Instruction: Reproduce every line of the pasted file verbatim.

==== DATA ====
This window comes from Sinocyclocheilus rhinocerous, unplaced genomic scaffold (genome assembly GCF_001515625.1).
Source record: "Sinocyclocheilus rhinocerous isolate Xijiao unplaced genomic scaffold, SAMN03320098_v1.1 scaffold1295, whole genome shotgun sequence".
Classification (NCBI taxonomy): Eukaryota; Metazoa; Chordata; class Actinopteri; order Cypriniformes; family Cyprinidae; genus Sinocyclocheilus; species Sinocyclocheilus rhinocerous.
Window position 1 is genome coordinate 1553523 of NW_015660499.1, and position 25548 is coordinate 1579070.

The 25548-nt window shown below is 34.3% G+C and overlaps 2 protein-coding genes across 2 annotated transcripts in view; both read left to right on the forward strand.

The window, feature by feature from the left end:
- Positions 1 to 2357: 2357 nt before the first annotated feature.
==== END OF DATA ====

This window comes from Sinocyclocheilus rhinocerous, unplaced genomic scaffold (genome assembly GCF_001515625.1).
Source record: "Sinocyclocheilus rhinocerous isolate Xijiao unplaced genomic scaffold, SAMN03320098_v1.1 scaffold1295, whole genome shotgun sequence".
Classification (NCBI taxonomy): Eukaryota; Metazoa; Chordata; class Actinopteri; order Cypriniformes; family Cyprinidae; genus Sinocyclocheilus; species Sinocyclocheilus rhinocerous.
Window position 1 is genome coordinate 1553523 of NW_015660499.1, and position 25548 is coordinate 1579070.

The 25548-nt window shown below is 34.3% G+C and overlaps 2 protein-coding genes across 2 annotated transcripts in view; both read left to right on the forward strand.

The window, feature by feature from the left end:
- Positions 1 to 2357: 2357 nt before the first annotated feature.